Angle of attack refers to the angle between a reference line on a body and the vector representing the relative motion between the body and the fluid through which it is moving.
It is most often used in an aeronautical context to describe the angle between the chordline of an airfoil and the relative wind or resultant direction of airflow. In cases where a wing has twist, it is often taken as the angle between the chordline at the wing root and the relative wind.
The relationship between the angle of attack of an airfoil and the resulting lift coefficient is of fundamental importance to an aircraft designer. Increasing the angle of attack provides an increase in the lift coefficient up to a critical angle called stall. Once the stall angle is reached, the air flowing over the wing is unable to follow the airfoil contour, and instead separates, which results in the wing stalling and a subsequent drop in the lift coefficient is seen.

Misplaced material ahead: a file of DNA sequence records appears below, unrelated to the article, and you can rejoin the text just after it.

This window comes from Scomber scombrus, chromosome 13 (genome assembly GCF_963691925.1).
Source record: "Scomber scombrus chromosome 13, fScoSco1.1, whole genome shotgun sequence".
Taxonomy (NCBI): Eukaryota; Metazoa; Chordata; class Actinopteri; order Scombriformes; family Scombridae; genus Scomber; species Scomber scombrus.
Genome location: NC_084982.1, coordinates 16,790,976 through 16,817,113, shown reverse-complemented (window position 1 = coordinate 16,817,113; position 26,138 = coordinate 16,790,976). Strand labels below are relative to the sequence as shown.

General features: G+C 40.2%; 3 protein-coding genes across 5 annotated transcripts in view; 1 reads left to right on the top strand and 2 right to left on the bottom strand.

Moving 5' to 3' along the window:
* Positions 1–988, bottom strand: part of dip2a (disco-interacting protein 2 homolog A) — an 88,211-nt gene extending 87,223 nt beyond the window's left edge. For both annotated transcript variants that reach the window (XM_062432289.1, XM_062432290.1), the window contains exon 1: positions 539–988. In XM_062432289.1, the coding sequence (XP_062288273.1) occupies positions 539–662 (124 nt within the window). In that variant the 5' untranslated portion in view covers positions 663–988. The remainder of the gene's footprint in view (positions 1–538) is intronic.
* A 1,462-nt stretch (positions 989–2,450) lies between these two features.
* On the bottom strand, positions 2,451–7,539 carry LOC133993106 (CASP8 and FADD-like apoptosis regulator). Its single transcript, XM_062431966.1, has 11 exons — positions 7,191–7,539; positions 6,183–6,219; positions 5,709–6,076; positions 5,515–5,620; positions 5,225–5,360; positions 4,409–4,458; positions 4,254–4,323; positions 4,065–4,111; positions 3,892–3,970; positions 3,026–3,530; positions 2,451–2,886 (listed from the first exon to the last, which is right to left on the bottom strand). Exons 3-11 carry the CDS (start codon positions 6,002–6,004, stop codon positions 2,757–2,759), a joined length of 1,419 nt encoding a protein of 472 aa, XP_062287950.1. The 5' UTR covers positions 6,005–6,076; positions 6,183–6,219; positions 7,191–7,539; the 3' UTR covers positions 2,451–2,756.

The speed at which a particular aircraft will stall is a function of the weight of the aircraft, the load factor and the location of the centre of gravity. However, the aircraft will always stall at the same angle of attack as this is a function of the geometry of the aircraft and not the speed at which it is flying.
You can read further about the design of a wing in Part 3 of the Fundamentals of Aircraft Design Series.